We share what our house and small farm was like when we arrived, and how we have begun to reimagine the place and breathe new life into it for future generations. Take a walk behind the scenes and throughout the seasons.
Stories to tell…
Our patch of land lies near the base of the North Mountain in the Annapolis Valley, Nova Scotia. The valley has a storied agricultural past and is famous for its many apple orchards. Crates of apples were once moved from local farms to the nearby town on the now defunct North Mountain Railway, which ran along the back of our property in what is now a narrow strip of overgrown woods.
In our very first season, we had one of the coldest and wettest springs in local memory, and Hurricane Dorion decided to rearrange many of our lanky, top-heavy poplars, concluding that they were best positioned on the ground. Our second season here was one of the hottest and driest on record – talk about extremes!
We have likened the whole experience to trying to turn a tanker ship around with all our might. We are finally beginning to feel that it is pointed in the right direction with its engine running, but it’s not quite on its way, just yet. Despite all of this, there have been moments of pleasant surprise and of feeling very proud of what we’ve managed to accomplish.
An old house
Based on the architectural details of our Gothic Revival farmhouse, we guessed that it had been built sometime between 1840-1890. As we uncovered original floors and worked to fix up the house, we found pieces of ancient birch bark siding, as well as roman numeral markings on the timbre beams indicating that the house was likely built from a pre-made kit.
The house had a number of long-standing and systems issues when we arrived that had to be discovered, demystified, and eventually resolved or repaired. It has been two years of an endless stream of firsts, of dirty and often unpleasant work or discoveries – not for the faint of heart!
Because it began as a working farmhouse, likely built by the original owners themselves – the Colemans – we expect only the sparsest of optional architectural elements were ever added. Over the years, many changes have been made and most of the original woodwork had been lost by the time we arrived. However, we did uncover the original tapered wide plank floors (underneath carpet, linoleum, plywood, and paper) covered up since 1910–1935, which we had refinished. We also discovered that our ultra-plain plywood bathroom door had an original single panel door underneath!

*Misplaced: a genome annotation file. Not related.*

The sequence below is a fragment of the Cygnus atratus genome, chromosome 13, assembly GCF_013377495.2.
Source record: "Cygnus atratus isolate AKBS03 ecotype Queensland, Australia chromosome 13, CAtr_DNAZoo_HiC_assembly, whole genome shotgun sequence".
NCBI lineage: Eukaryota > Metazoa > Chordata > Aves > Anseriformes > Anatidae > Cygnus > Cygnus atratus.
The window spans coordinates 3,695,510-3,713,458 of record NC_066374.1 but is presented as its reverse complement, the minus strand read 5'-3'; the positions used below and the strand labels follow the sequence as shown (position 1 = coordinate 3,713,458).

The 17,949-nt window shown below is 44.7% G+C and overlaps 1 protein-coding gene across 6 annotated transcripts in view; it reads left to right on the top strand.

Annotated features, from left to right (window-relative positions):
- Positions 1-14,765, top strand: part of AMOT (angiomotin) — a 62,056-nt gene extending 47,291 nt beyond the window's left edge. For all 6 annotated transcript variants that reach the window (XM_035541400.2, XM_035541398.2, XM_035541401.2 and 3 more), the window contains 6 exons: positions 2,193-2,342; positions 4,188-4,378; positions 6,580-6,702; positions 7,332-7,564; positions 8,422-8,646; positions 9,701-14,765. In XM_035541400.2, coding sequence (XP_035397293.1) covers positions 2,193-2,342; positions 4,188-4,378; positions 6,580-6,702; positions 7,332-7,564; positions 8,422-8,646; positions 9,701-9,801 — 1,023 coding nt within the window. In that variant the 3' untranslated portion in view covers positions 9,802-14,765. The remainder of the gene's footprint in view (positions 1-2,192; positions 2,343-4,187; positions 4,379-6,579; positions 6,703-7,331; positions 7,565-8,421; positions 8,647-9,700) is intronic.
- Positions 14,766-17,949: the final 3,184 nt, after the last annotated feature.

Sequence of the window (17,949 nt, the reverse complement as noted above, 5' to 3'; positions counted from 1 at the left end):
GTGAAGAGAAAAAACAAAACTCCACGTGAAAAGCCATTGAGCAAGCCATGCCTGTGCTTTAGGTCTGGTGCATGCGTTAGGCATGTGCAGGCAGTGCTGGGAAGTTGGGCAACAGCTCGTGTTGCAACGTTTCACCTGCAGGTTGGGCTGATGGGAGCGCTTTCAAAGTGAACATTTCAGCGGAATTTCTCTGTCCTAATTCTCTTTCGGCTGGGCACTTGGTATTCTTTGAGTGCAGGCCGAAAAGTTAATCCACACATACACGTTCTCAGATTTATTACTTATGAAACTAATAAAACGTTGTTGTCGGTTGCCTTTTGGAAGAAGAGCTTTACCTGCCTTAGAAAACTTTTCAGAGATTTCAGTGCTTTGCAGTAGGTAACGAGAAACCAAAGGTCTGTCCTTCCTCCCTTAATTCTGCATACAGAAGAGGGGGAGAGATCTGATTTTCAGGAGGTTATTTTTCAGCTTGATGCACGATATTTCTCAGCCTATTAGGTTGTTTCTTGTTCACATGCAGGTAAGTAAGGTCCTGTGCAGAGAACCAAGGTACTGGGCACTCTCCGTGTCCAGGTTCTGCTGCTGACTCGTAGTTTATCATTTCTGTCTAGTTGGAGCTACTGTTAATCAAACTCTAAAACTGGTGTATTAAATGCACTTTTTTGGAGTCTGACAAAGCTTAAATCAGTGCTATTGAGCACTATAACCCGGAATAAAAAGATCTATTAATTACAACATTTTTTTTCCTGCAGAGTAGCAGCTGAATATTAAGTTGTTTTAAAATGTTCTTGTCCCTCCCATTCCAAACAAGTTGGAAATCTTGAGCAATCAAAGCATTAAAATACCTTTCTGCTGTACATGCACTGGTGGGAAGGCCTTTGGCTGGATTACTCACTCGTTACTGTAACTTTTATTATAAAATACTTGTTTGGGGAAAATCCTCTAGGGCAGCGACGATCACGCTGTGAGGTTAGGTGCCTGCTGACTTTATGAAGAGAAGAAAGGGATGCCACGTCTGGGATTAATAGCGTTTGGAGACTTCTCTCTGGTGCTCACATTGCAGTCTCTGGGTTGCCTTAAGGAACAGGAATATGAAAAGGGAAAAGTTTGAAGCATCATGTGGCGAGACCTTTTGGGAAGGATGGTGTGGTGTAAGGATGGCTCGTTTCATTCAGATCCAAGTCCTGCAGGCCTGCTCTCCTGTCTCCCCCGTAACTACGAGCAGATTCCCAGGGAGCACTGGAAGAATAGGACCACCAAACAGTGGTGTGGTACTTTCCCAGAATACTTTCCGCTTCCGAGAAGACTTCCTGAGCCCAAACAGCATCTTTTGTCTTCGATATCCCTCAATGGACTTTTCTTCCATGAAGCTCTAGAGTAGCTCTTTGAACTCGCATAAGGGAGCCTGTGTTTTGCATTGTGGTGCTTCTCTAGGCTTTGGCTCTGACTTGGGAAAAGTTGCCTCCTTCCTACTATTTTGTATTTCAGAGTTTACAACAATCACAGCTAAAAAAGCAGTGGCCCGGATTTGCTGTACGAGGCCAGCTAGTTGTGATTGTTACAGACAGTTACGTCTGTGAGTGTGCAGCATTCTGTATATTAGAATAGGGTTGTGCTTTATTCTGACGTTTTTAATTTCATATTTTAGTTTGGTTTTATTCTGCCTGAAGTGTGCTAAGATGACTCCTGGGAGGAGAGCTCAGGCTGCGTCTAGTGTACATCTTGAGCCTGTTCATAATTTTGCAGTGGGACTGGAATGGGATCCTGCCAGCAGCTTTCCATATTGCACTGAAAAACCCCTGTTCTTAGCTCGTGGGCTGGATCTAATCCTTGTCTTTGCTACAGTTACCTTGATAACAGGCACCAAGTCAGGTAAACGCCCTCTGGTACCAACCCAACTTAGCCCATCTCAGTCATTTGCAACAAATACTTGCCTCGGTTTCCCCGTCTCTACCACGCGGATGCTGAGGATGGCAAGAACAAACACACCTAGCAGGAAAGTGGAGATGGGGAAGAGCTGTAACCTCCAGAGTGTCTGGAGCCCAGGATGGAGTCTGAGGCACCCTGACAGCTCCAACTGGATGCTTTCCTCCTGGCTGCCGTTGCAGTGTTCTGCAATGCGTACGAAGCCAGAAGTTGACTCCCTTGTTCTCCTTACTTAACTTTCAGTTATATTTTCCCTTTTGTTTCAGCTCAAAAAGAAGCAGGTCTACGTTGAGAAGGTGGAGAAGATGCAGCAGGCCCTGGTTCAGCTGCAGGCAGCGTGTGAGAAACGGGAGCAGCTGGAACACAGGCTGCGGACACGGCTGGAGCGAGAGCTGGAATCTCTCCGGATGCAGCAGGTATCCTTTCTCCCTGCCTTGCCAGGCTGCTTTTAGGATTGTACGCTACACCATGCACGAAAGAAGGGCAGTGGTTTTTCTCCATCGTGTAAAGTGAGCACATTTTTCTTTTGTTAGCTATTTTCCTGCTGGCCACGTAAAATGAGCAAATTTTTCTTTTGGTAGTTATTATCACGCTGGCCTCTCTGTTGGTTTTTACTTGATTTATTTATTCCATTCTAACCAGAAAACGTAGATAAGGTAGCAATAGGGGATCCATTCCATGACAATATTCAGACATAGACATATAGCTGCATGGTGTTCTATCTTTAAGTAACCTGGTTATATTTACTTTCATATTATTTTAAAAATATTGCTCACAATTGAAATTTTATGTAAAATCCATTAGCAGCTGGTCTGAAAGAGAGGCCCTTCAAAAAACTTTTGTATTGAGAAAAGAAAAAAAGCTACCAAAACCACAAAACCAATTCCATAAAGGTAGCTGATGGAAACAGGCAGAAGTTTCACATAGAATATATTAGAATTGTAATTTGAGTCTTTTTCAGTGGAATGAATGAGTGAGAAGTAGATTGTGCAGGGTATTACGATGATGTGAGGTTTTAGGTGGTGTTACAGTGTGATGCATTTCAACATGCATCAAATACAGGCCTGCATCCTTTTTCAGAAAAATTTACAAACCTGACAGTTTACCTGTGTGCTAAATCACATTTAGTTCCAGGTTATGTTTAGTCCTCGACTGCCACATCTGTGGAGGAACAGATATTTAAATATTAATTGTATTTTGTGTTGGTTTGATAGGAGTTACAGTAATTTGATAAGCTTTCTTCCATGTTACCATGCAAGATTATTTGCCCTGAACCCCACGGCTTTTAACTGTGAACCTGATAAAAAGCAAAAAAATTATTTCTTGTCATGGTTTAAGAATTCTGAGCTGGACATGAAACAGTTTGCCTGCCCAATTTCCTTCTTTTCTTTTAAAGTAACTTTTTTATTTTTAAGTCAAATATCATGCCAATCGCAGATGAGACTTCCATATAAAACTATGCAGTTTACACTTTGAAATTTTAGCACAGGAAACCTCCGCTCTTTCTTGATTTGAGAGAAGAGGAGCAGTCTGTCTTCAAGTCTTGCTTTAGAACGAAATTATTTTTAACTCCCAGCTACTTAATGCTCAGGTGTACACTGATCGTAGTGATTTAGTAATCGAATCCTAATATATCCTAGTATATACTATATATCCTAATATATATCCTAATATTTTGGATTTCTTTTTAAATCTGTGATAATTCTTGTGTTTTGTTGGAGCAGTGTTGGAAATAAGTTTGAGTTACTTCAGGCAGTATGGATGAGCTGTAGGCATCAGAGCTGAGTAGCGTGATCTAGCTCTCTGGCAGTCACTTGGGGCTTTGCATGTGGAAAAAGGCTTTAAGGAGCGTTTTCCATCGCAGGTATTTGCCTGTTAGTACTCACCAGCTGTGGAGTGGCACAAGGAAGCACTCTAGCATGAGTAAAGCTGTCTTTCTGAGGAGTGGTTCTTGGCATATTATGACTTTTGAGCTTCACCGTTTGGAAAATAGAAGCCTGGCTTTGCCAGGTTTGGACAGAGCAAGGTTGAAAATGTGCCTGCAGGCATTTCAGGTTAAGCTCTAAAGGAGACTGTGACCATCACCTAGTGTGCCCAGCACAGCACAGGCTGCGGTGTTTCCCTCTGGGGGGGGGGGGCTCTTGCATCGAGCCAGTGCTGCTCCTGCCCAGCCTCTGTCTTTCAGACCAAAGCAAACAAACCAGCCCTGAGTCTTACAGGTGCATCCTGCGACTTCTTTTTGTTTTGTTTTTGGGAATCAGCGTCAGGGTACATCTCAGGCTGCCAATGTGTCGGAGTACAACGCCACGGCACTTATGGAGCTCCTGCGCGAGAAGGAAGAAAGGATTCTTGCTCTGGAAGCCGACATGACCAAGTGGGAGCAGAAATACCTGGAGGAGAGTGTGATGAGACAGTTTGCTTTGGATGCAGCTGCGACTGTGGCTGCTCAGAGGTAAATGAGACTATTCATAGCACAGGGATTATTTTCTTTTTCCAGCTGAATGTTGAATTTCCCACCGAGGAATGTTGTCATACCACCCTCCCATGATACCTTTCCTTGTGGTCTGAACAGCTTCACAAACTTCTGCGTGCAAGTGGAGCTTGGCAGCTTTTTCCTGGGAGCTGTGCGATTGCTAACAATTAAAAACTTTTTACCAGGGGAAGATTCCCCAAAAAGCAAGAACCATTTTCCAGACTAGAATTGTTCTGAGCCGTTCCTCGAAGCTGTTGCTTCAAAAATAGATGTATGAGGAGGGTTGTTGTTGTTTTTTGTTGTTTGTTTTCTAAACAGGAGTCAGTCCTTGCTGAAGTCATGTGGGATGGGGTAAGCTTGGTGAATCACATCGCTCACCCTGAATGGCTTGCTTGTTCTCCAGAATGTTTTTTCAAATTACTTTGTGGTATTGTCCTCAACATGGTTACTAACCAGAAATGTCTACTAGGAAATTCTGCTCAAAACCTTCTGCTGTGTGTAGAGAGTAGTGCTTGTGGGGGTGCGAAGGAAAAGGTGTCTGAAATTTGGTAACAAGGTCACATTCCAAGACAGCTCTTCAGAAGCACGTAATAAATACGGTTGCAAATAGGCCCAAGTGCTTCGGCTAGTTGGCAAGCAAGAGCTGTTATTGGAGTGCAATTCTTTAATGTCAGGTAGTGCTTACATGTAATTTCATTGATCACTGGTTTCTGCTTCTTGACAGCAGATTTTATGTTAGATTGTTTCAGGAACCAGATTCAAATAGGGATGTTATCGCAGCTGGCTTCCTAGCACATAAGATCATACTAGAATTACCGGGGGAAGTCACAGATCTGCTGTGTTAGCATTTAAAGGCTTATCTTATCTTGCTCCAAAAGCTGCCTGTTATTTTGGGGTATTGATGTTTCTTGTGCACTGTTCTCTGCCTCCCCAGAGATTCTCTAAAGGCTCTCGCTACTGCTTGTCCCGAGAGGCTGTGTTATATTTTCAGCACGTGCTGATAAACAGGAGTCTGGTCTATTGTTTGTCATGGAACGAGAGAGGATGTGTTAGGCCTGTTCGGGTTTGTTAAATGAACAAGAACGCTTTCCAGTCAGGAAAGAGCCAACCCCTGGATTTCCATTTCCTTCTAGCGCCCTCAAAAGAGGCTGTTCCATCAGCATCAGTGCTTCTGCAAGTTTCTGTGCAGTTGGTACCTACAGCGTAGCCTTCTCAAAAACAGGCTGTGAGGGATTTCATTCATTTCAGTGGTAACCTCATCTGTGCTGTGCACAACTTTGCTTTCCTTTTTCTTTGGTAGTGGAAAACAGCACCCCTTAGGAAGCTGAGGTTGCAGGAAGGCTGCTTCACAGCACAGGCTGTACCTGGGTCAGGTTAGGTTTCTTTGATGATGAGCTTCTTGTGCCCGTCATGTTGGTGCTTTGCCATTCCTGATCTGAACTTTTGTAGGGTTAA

We’ve chosen to take the lack of original details (if there ever were many) as an opportunity to imagine and play with the various elements – we have scrounged old railing parts and even found a glorious newel post on Kijiji and are having a local carpenter reimagine our missing stairway railings. We hope this will create a blend of old and modern, artistic and functional, that is unique to us and to this house.
When cleaning up a tucked away corner behind the original plaster walls, we found a newspaper clipping dating the house fairly conclusively to 1877. How wonderful!
Our favourite discovery has been a little homemade wooden chair that must have belonged to a child’s dollhouse.
Creating an ecosystem
The land had been unmanaged for many years and was very overgrown. A tangled hedgerow rambled along the field’s edge completely swallowing the fence that used to border the field. Wild rose and raspberry brambles, thorny and unforgiving, quickly led us to buy leather gloves.
We spent quite a bit of time taking stock of what was here – where the winds came from, what areas were boggy, etc. We concluded that we had quite a challenging piece of land on our hands. There are about 2.5 acres of cleared, good quality but heavy clay, farmland with a roll and dip at the centre surrounded by a patchy tangled hedgerow along two sides and an overgrown woods at the rear. It was all very much in need of some love and care which gave us a sense of purposeful determination. We could not yet see exactly how it would evolve, but we were determined to make it healthy again.
We began by identifying a few flat areas closest to the house and barn to turn into our initial crop fields. Then, we worked to thin the areas around the edge of the field – removing dead and diseased or overcrowded saplings and identifying succession species like oak, ash, maple that were already growing there. We also flagged many emptier areas for adding windbreaks, ornamentals, and year-round food for the birds.
The woods itself presented a further challenge. Once we made a pathway in, we discovered evidence that there had, in fact, been a long looping path there once before. As we cleared the length of this, it lead us to several deliberately planted trees along its route, and a dilapidated tree fort up on a ridge with a terrific view.
The ridge at the very back of our property runs along the cornfield behind and was once a rail bed. It used to be part of the North Mountain Rail line, used to transport apples from local farms to a warehouse in town. Little evidence of it remains, but it will become a wonderful windbreak for our woods and farm as we plant it with evergreens.